I'm reading a new anthology called APOCALYPTIC, edited by S. C. Butler and Joshua Palmer. Not surprisingly, the stories tend toward downer endings; optimistic viewpoints on worldwide devastation are few. So far, my favorite piece, "Coafield's Catalog of Available Apocalypse Events," by Seanan McGuire, isn't exactly a story, because it has no narrative arc. It comprises a humorous A to Z list of alternatives offered to customers who have "decided to end the human race and possibly the world," promoted by what appears to be a sort of disaster-scenario catering service. Q, by the way, stands for "Quantum," and Z, of course, represents Zombies.
TVTropes has a page listing all major scenarios for the destruction of the human race, Earth, the solar system, or the universe:Apocalypse How
Disasters are classified according to Scope (all the way from local or city-wide to universal, multiversal, or even omniversal) and Severity (from societal disruption or collapse up to physical or metaphysical annihilation). Examples of each possible permutation are cited, and there's also a list of pages for the most common causes of disruption or destruction.
Back in 1979, Isaac Asimov published A CHOICE OF CATASTROPHES, an exhaustive survey of possible ways our species, our planet, the solar system, or the entire space-time continuum might end or at least become uninhabitable. He categorizes them as catastrophes of the first through the fifth class, from universal down to local. The first class involves the entire universe. Second, the solar system could be (indeed, eventually will be) destroyed or rendered inhospitable to life. Third, life could become impossible on Earth. Fourth, the human species might be wiped out while some other life survives. Fifth, humanity could survive the destruction of our civilization. The fifth class is the type most often portrayed in "apocalyptic" fiction featuring plagues, zombie hordes, meteor bombardments, etc.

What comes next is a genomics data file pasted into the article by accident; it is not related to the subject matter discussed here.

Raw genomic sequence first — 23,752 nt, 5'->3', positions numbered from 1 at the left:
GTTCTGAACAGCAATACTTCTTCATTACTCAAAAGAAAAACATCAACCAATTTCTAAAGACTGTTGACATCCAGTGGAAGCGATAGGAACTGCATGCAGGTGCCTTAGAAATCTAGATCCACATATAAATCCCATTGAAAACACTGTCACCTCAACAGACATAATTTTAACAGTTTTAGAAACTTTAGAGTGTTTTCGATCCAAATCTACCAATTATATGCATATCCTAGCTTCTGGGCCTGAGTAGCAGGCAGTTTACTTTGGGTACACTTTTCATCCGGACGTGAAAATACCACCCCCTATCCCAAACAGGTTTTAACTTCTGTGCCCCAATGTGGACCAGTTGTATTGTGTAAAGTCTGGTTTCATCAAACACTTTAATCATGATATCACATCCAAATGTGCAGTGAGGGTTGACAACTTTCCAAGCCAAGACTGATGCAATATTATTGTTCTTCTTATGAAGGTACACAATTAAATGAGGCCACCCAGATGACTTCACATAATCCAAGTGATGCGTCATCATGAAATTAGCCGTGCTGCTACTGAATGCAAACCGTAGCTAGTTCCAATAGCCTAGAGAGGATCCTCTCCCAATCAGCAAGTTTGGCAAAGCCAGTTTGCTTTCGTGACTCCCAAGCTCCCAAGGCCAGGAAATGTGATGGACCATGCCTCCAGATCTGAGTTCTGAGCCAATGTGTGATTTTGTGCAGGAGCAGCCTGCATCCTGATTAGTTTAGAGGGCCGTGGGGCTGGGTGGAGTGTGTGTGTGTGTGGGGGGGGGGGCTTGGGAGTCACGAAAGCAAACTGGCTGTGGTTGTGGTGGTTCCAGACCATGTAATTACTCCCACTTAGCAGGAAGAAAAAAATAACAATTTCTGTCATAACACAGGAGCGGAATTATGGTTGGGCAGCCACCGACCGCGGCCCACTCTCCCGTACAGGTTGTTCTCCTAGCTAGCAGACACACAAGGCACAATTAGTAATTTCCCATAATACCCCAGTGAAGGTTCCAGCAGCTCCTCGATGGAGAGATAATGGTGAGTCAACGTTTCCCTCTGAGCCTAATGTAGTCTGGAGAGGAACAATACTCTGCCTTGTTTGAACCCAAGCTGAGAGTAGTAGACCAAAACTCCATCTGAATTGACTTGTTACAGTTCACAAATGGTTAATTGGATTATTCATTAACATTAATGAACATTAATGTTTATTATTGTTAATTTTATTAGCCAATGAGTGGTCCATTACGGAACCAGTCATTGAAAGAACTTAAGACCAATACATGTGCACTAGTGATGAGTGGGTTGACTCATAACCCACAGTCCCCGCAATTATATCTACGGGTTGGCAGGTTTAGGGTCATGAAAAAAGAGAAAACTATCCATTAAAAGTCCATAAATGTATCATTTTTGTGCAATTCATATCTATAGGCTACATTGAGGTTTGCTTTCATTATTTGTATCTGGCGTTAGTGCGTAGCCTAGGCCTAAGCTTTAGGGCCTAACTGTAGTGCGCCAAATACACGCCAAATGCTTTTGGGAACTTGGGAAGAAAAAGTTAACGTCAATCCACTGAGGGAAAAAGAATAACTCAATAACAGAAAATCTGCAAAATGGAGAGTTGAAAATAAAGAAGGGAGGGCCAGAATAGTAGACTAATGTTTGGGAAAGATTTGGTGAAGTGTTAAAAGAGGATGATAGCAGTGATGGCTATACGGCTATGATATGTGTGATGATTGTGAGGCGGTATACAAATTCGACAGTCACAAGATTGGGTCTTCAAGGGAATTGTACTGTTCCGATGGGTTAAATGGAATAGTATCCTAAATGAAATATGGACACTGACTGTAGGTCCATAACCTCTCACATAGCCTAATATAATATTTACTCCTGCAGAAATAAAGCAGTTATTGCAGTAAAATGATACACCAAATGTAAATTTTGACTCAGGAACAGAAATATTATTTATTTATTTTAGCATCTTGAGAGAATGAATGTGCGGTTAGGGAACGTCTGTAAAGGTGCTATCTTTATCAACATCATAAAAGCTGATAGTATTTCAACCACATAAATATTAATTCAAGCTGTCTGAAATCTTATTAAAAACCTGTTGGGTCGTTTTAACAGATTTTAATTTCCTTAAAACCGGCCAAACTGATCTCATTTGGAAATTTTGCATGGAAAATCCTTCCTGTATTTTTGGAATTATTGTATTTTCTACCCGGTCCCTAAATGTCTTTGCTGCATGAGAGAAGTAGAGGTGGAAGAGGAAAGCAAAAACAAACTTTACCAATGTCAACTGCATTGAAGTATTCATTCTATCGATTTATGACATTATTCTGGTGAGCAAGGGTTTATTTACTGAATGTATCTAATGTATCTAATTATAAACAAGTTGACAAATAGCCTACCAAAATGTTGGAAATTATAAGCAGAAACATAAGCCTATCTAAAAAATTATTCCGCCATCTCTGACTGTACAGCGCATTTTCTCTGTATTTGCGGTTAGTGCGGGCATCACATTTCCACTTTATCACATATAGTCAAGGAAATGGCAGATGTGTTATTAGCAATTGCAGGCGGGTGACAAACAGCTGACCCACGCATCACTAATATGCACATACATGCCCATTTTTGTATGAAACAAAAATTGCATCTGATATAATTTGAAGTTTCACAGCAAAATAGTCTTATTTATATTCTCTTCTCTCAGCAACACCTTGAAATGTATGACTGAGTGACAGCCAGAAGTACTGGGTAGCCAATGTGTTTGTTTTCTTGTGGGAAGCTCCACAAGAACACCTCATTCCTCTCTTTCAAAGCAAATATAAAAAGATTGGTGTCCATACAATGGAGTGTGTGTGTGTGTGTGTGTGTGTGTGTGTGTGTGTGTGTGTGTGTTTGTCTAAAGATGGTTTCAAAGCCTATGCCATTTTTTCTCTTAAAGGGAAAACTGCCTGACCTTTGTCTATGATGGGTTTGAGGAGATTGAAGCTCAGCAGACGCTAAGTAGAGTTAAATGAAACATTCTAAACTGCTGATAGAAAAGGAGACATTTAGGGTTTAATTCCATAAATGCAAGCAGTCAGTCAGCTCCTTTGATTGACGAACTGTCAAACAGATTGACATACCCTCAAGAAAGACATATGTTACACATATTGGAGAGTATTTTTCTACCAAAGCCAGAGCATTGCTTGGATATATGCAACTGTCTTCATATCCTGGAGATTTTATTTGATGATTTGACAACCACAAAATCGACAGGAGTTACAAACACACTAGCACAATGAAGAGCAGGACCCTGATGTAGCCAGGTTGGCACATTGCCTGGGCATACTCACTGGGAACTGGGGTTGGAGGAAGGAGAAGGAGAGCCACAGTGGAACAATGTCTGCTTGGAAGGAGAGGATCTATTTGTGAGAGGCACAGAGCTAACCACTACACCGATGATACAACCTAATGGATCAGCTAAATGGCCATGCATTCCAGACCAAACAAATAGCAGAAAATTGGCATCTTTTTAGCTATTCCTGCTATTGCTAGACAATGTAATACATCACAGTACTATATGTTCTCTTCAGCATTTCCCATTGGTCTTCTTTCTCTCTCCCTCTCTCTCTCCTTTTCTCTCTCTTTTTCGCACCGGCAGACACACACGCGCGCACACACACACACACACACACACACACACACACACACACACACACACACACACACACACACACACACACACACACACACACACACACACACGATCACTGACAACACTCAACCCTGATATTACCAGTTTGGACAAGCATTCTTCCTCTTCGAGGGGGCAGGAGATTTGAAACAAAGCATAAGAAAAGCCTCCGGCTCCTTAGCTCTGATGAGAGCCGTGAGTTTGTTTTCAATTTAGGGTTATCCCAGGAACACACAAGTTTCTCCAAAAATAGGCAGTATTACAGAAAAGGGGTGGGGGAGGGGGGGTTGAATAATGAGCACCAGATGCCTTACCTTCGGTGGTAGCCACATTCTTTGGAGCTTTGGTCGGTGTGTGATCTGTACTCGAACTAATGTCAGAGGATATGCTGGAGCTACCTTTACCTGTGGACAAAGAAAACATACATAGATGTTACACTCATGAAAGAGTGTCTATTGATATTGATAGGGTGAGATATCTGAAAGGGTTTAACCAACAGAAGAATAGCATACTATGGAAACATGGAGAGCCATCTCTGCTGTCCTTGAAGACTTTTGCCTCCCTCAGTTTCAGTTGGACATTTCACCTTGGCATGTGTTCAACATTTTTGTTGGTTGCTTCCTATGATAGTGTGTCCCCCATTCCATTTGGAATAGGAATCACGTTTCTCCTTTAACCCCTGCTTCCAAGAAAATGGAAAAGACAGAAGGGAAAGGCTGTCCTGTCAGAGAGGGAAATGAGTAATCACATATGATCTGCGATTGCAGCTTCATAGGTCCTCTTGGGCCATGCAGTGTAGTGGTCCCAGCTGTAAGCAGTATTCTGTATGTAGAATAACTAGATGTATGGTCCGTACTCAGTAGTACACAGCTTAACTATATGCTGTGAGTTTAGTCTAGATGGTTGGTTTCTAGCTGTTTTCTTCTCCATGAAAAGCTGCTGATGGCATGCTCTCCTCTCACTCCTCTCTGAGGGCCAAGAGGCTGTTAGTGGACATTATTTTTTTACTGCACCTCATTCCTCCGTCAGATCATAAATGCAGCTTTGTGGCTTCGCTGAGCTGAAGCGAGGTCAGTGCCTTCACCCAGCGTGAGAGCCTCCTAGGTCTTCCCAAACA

I'm not sure how the word "apocalypse," which is simply Greek for "revelation," got its popular meaning as the cataclysmic end of civilization, life, or the world. Most likely the connotation developed that way because what the "apocalyptic" biblical and extra-canonical prophecies usually revealed was the destruction of the present world order and sometimes Earth itself. When Buffy saves the world "a lot" and the Winchester brothers in the SUPERNATURAL series prevent multiple apocalypses, it's life on Earth they're usually saving.
Anyway, an author who wants to destroy civilization, humanity, organic life, the world, or the universe has a plethora of methods to choose from.
Margaret L. CarterCarter's Crypt